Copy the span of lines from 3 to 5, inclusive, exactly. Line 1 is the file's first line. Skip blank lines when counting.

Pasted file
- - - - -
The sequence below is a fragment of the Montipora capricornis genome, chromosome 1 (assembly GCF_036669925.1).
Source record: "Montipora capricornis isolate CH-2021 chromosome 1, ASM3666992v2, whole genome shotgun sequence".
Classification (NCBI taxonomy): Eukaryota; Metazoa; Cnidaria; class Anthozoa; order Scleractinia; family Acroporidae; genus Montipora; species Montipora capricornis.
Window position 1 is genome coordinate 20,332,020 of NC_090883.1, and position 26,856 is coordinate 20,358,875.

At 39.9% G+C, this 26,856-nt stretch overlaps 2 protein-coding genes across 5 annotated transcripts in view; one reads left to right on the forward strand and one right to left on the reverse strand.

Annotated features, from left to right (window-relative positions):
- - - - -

Classification (NCBI taxonomy): Eukaryota; Metazoa; Cnidaria; class Anthozoa; order Scleractinia; family Acroporidae; genus Montipora; species Montipora capricornis.
Window position 1 is genome coordinate 20,332,020 of NC_090883.1, and position 26,856 is coordinate 20,358,875.

At 39.9% G+C, this 26,856-nt stretch overlaps 2 protein-coding genes across 5 annotated transcripts in view; one reads left to right on the forward strand and one right to left on the reverse strand.